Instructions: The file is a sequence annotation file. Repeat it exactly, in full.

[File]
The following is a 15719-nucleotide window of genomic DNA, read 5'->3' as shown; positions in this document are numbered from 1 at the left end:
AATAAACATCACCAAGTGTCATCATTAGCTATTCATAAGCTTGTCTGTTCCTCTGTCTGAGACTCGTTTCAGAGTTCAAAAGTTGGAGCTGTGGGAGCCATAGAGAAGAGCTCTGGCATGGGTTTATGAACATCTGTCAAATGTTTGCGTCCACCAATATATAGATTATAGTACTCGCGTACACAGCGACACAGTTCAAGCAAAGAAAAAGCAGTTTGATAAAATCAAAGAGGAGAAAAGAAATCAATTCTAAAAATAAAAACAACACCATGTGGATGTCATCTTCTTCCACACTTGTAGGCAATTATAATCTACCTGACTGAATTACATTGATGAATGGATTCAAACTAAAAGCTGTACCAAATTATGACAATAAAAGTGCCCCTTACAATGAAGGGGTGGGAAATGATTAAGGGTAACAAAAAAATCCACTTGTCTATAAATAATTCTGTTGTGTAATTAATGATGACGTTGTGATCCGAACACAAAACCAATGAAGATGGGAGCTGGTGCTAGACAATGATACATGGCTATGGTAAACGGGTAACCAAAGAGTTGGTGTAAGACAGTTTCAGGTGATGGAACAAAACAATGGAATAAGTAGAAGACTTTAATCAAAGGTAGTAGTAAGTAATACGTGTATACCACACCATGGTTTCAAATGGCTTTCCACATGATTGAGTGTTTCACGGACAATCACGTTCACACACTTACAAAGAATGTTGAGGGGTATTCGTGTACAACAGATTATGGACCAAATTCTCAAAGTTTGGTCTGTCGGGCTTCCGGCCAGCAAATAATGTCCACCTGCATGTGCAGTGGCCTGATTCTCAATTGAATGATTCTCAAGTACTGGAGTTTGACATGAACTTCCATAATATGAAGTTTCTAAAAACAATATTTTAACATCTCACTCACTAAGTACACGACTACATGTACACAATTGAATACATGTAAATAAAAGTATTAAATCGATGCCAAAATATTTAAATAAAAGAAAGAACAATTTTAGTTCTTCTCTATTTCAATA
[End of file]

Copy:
The following is a 15719-nucleotide window of genomic DNA, read 5'->3' as shown; positions in this document are numbered from 1 at the left end:
AATAAACATCACCAAGTGTCATCATTAGCTATTCATAAGCTTGTCTGTTCCTCTGTCTGAGACTCGTTTCAGAGTTCAAAAGTTGGAGCTGTGGGAGCCATAGAGAAGAGCTCTGGCATGGGTTTATGAACATCTGTCAAATGTTTGCGTCCACCAATATATAGATTATAGTACTCGCGTACACAGCGACACAGTTCAAGCAAAGAAAAAGCAGTTTGATAAAATCAAAGAGGAGAAAAGAAATCAATTCTAAAAATAAAAACAACACCATGTGGATGTCATCTTCTTCCACACTTGTAGGCAATTATAATCTACCTGACTGAATTACATTGATGAATGGATTCAAACTAAAAGCTGTACCAAATTATGACAATAAAAGTGCCCCTTACAATGAAGGGGTGGGAAATGATTAAGGGTAACAAAAAAATCCACTTGTCTATAAATAATTCTGTTGTGTAATTAATGATGACGTTGTGATCCGAACACAAAACCAATGAAGATGGGAGCTGGTGCTAGACAATGATACATGGCTATGGTAAACGGGTAACCAAAGAGTTGGTGTAAGACAGTTTCAGGTGATGGAACAAAACAATGGAATAAGTAGAAGACTTTAATCAAAGGTAGTAGTAAGTAATACGTGTATACCACACCATGGTTTCAAATGGCTTTCCACATGATTGAGTGTTTCACGGACAATCACGTTCACACACTTACAAAGAATGTTGAGGGGTATTCGTGTACAACAGATTATGGACCAAATTCTCAAAGTTTGGTCTGTCGGGCTTCCGGCCAGCAAATAATGTCCACCTGCATGTGCAGTGGCCTGATTCTCAATTGAATGATTCTCAAGTACTGGAGTTTGACATGAACTTCCATAATATGAAGTTTCTAAAAACAATATTTTAACATCTCACTCACTAAGTACACGACTACATGTACACAATTGAATACATGTAAATAAAAGTATTAAATCGATGCCAAAATATTTAAATAAAAGAAAGAACAATTTTAGTTCTTCTCTATTTCAATA